If I told you I’m still haunted by Christmas shopping, that would be an overstatement. But I definitely sense somebody looking over my shoulder.
Throughout the years, Christmas shopping often felt like a nightmare.
Sometimes, I figured I had a better chance of winning the lottery than finding a decent space in the mall parking lot. I don’t even buy lottery tickets.
Then, when I finally entered the mall, I realized parking was the easy part. The joint was filled with hazards in the run-up to Christmas. Young parents with strollers. Children running amok. Aggressive speed-shoppers. Go-slow-and-clog-the-escalator pokey shoppers. Piped-in holiday music that sounds like a cardboard smoothie for the ears. Irritated sales clerks. Picked-over products.
Jesus just got fed-up and left
Talk about ruining the Christmas spirit. By the time I finished my mall shopping, I usually decided nobody “took the Christ out of Christmas.” Jesus just got fed-up and left.
This year, I joined a bazillion of my fellow countrypeople and shoppers worldwide. I picked up my laptop and shopped from the comfort of my recliner. I haven’t seen final statistics, but analysts predicted online shopping this year would top the record set in 2013 by 15.5 percent.
To be fair, I must admit Joanna, my wife, does most of our Christmas shopping. She draws up the lists and keeps track of how much we’ve spent on every family member. She also buys most of the stuff. This year, I think she did the majority of her shopping online, too. I’m surprised she’s not on a first-name basis with the delivery-truck drivers in our corner of Dallas County.
We also eased our burden by starting early. On vacation, we picked up stocking-stuffers for our daughters and sons-in-law. When we drove out to Nashville to visit our younger daughter, Molly, we stopped at a toy store to shop for our grandson, Ezra, whose mom is our older daughter, Lindsay.
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But after Thanksgiving, we realized we better get busy if we were going to get our shopping done. We felt a unique urgency, because we didn’t know when Molly would deliver her first baby, but we wanted to be ready.
Of course, I shopped for Jo. But I also drew the assignment of gathering gifts for several of the guys on our list. And since we’re oldyweds, I helped Jo by ordering some of my own Christmas gifts.
When it comes to shopping, the Internet is a thing of beauty. Just type in what you’re looking for—like “men’s shirts”—and ta-da! More shirts than you can shake a collar stay at.
You might think shopping online is cut-and-dried. Search for the item you want to buy, click on the picture of it to put it in your digital “shopping cart,” fill out the forms for your billing and shipping addresses, type in your credit card information. And you’re done.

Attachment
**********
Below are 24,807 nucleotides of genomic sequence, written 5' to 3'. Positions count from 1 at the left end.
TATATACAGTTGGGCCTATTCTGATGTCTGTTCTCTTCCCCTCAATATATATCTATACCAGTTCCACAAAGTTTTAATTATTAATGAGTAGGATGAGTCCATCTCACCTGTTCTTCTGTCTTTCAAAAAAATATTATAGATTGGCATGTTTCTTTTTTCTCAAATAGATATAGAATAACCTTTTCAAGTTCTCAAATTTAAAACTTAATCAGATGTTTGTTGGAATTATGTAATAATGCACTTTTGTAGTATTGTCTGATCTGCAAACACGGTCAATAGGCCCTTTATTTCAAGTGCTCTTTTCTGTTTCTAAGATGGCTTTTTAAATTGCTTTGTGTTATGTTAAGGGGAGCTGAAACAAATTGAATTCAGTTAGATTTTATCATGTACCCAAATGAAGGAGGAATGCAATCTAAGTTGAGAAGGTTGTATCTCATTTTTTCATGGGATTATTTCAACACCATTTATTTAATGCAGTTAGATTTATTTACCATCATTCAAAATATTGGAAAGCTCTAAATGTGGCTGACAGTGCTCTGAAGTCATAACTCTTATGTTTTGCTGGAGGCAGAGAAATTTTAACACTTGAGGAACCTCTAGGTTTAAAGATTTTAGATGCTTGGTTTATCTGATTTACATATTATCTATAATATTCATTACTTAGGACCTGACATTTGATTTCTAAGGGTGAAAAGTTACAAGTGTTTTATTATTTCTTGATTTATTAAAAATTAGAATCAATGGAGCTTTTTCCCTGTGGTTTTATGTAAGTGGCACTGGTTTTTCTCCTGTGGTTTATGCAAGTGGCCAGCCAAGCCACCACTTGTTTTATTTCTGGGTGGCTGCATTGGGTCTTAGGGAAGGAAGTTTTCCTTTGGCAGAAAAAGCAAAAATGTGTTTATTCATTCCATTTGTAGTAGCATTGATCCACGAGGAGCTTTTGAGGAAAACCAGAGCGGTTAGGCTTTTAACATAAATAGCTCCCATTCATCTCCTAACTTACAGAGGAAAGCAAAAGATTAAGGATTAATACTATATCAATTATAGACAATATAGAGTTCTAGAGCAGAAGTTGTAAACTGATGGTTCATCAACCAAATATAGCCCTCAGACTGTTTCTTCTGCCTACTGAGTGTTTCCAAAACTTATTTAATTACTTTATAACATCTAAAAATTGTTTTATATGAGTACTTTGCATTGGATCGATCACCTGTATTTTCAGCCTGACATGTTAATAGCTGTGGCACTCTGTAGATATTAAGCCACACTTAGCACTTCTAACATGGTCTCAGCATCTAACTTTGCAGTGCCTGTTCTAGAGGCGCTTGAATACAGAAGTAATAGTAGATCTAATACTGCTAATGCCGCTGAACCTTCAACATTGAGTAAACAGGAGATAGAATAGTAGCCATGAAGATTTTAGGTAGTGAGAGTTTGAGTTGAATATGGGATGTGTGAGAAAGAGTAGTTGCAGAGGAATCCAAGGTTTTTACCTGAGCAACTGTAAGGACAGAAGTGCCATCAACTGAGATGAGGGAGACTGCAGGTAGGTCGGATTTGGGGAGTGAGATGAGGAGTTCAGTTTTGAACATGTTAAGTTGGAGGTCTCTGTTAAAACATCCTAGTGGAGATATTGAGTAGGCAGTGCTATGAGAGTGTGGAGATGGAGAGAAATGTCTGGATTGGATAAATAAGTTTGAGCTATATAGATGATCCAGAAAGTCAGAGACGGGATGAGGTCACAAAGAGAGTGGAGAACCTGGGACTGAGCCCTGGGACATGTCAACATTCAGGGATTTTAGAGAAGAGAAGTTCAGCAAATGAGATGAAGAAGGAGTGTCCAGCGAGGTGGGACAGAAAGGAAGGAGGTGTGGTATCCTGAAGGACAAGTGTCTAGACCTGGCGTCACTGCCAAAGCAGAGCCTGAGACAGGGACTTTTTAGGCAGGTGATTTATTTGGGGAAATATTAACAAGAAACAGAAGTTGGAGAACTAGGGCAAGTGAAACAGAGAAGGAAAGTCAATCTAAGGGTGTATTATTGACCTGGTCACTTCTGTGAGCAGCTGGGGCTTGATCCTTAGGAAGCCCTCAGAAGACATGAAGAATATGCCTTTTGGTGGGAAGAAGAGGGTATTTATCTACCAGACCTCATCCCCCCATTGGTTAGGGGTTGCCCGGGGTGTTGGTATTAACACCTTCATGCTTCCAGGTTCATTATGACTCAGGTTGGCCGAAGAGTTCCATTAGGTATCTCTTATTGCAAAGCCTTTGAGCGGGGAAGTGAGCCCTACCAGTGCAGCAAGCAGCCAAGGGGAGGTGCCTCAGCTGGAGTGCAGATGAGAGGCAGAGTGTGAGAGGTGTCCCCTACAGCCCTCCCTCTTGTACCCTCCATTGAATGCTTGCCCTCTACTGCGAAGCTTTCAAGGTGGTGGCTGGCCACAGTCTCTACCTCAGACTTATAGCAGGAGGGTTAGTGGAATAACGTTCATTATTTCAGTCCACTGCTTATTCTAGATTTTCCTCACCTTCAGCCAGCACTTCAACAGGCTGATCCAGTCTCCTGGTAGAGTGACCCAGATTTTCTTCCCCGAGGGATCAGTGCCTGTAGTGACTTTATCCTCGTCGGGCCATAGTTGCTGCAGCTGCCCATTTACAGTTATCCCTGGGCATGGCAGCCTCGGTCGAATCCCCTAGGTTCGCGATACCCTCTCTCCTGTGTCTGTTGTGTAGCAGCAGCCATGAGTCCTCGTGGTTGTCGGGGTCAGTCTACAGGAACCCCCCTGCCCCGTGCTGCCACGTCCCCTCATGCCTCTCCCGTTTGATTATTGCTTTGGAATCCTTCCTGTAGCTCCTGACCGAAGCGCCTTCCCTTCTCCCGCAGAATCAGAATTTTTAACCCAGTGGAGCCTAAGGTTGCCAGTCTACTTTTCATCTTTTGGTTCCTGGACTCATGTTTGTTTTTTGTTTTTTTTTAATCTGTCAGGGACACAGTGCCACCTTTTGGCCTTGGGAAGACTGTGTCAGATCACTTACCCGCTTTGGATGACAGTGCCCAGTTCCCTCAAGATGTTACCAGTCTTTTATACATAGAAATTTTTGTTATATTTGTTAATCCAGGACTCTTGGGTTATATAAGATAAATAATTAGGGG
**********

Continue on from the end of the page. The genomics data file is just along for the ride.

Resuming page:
You would be wrong.
For the next several weeks, you get regular emails. The first ones come from the company that sold you the stuff. And then they come from the shipping company that is delivering the stuff. They arrive with frequent regularity, and they can be annoying. But I took comfort in knowing the gifts were in transit and would arrive before Christmas.
But that’s not all.
Here’s the creepy part: I’m reading an article from a newspaper or magazine on my laptop, and the company that sold me gifts for my dad and one of my sons-in-law is still trying to sell me sweaters and shirts. The very same sweaters and shirts I already bought.
And then I’m on another website, and the Bible-seller is there, too, asking me to buy another Bible.
This goes on and on.
Oh, I realize I could open a file in my computer and purge things called my “cookies” and my “cache,” and these merchants probably would lose track of me. But now it’s kind of a spooky game. Where will old merchant-shopper-Internet relationships appear next? And what will they try to sell?
The ever-present nature of all these tailored ads reminds me of a lesson my dad used to drill.
You never know…
“Son,” he’d say, “you better behave wherever you go, because you never know when someone who knows you will show up.”
For awhile, I figured that was just a old dads’ tale—something he made up to keep me in line when he wasn’t around. But then we traveled from our home in Texas to the Royal Gorge in Colorado. We walked across the suspension bridge to see the other side—which looked a whole lot like the first side, by the way. As we returned, we looked up and into the eyes of the Zielke family, who lived about five blocks from our home.
After we exchanged pleasantries and headed on across the bridge, Daddy looked over at me. He didn’t elaborate. He just asked one question: “See what I mean?”
I still recall that lesson when I think I’m on my own. Even when I’m far from home. And I’m awfully glad I only bought shirts and sweaters and a Bible online this Christmas.